Can Radius fight off big guns Lilly, Amgen with new bone drug Tymlos? One analyst says no

Radius' osteoporosis drug Tymlos is set to launch this month.

Massachusetts-based Radius Health scored an early approval Friday for Tymlos, an osteoporosis treatment for postmenopausal women. But to succeed with the drug, it’ll have to beat down a couple of Big Pharma rivals, and some analysts are skeptical.

Tymlos, which will have 230 reps and 22 medical science liaisons backing its launch, is set to face “significant commercial challenges”—including Eli Lilly’s Forteo, an established med that’s been on the market since 2002, Jefferies’ Eun Yang wrote in a note to clients last week. 

Radius, though, is hoping it can get a leg up with Tymlos' price, which the Waltham company set at $19,500 per year. Especially considering that trials looked at 18 months of Tymlos use, followed by maintenance therapy with a bisphosphonate—a category that includes generic options—the company believes that for payers, "this is a very attractive value proposition," CEO Bob Ward said in an interview.

But while Tymlos' sticker is "lower than other products have been priced," Radius could soon have to deal with Forteo copycats, which could come its way in 2019. And “wide use” of Amgen bone drug Prolia has left fewer patients for the whole anabolic agent field, as it’s delayed their use, Yang noted.

Prolia won’t be the only Amgen thorn in Radius’ side, either. The California biotech and partner UCB are expecting an FDA decision on candidate romosozumab by mid-July. And while the speedy FDA OK, which came two months ahead of schedule, hands Radius a head start, Amgen’s treatment has a dosing-schedule edge; it’s administered only once a month, compared with once a day for Tymlos.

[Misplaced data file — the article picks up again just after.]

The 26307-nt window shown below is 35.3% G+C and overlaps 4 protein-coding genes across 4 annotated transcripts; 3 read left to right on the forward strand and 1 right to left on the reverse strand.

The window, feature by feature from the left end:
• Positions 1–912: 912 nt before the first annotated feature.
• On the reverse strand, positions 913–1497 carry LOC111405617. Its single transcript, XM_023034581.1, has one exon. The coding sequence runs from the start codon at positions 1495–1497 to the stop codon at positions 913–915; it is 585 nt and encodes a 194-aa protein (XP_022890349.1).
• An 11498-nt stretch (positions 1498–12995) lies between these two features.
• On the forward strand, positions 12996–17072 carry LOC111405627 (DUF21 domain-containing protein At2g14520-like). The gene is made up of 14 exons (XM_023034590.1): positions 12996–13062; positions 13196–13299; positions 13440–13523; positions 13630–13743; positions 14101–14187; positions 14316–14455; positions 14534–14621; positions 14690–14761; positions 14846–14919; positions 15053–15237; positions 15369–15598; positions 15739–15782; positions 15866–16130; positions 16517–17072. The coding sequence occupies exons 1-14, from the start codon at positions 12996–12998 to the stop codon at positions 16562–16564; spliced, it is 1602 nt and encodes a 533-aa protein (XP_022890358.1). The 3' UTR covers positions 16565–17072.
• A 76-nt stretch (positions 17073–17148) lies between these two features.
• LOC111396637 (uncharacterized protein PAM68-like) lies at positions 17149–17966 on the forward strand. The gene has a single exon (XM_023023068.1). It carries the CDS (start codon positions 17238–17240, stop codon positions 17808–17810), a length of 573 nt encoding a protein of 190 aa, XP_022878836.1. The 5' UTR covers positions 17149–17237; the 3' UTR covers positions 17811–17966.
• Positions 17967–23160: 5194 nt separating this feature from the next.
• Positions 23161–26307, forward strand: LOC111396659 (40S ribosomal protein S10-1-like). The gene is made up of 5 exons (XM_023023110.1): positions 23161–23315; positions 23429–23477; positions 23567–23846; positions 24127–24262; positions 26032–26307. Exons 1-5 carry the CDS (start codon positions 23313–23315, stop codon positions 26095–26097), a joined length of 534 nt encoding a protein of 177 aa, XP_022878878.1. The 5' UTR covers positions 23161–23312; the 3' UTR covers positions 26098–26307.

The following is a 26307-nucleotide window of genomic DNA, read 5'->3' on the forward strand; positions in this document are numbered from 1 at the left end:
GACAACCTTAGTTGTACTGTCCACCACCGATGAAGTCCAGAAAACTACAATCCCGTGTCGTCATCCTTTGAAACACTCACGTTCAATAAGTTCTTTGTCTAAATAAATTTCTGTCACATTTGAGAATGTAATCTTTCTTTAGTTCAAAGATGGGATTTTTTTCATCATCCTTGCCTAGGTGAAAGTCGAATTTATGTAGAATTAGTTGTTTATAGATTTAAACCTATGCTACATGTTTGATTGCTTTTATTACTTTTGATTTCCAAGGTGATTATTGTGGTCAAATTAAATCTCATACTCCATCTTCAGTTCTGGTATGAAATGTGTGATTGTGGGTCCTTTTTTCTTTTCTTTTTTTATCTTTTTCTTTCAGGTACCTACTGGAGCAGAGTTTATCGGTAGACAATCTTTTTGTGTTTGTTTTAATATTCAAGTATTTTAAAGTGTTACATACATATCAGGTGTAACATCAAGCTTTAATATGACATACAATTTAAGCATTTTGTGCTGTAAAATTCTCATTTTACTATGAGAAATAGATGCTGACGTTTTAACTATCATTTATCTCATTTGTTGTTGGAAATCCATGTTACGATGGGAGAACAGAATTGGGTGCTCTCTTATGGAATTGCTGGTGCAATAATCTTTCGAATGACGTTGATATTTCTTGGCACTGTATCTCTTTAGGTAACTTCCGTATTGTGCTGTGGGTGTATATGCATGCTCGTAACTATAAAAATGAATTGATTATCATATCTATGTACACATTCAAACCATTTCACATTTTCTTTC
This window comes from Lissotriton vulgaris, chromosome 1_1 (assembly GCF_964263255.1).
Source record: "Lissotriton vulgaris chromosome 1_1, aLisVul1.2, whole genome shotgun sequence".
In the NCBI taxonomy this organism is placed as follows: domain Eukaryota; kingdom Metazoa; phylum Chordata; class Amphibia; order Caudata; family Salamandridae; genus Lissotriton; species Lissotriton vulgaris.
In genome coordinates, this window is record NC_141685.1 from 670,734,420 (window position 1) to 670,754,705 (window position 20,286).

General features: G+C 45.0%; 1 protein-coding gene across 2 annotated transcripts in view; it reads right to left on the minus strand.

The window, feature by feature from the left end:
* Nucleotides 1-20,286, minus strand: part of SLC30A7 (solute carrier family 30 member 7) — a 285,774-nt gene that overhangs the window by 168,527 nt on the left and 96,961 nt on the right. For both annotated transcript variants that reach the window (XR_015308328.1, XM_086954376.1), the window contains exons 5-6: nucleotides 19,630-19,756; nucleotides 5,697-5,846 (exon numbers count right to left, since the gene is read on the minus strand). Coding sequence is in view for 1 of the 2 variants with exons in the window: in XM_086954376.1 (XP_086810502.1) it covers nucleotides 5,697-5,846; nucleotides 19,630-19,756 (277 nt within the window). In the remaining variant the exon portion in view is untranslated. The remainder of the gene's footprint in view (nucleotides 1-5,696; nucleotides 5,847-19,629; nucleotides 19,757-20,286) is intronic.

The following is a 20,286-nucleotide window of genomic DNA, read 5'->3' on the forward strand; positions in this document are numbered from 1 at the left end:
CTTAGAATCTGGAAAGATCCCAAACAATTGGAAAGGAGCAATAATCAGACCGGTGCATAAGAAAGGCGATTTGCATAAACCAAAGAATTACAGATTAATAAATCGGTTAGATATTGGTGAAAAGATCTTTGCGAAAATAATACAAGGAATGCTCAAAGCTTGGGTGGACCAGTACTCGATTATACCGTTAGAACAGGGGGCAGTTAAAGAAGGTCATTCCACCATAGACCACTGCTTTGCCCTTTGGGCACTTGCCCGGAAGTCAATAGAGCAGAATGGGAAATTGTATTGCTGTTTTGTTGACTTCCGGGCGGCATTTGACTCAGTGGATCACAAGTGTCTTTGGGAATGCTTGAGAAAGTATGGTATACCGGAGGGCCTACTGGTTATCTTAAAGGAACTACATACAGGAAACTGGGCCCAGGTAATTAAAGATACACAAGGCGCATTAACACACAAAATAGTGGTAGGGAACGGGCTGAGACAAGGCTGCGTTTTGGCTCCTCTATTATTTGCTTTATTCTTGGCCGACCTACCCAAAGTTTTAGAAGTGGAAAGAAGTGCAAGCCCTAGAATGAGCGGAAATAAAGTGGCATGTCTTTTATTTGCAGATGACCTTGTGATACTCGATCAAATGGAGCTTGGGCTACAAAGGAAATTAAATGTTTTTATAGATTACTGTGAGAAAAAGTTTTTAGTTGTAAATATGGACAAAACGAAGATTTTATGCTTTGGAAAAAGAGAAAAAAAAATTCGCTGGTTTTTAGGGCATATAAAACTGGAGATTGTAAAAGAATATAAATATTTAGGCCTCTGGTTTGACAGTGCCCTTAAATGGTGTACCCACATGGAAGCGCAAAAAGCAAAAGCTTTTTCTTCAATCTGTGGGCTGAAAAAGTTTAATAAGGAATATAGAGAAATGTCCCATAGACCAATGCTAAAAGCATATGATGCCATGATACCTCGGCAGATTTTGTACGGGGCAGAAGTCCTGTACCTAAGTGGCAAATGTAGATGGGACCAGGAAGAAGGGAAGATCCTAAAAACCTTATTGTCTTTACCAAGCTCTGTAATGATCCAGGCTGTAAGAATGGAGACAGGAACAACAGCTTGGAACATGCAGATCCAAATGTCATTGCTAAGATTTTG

RELATED: Amgen-UCB bone drug cuts fractures in osteoporosis for older women

That fact doesn't necessarily hand romosozumab a convenience win, though, Ward pointed out. Like Forteo, Tymlos is administered at home, and "some patients prefer to be in control of their own healthcare," he said. He pointed to the rheumatoid arthritis field, in which "certainly ... there are some patients who prefer" Johnson & Johnson's Remicade "because it's administered by a physician." On the other hand, though, fellow blockbusters Humira from AbbVie and Enbrel from Amgen are both self-administered, and as two of the world's best-sellers, they're not exactly lacking for users.

Still, barring a buyout, Yang, for one, sees “limited upside” from the newcomer med and forecasts just $22 million in sales this year—despite potential for an EU approval later this year. Peak sales will reach about $450 million in 2028, Yang forecasts.

Editor's note: This story has been updated with comments from Radius CEO Bob Ward.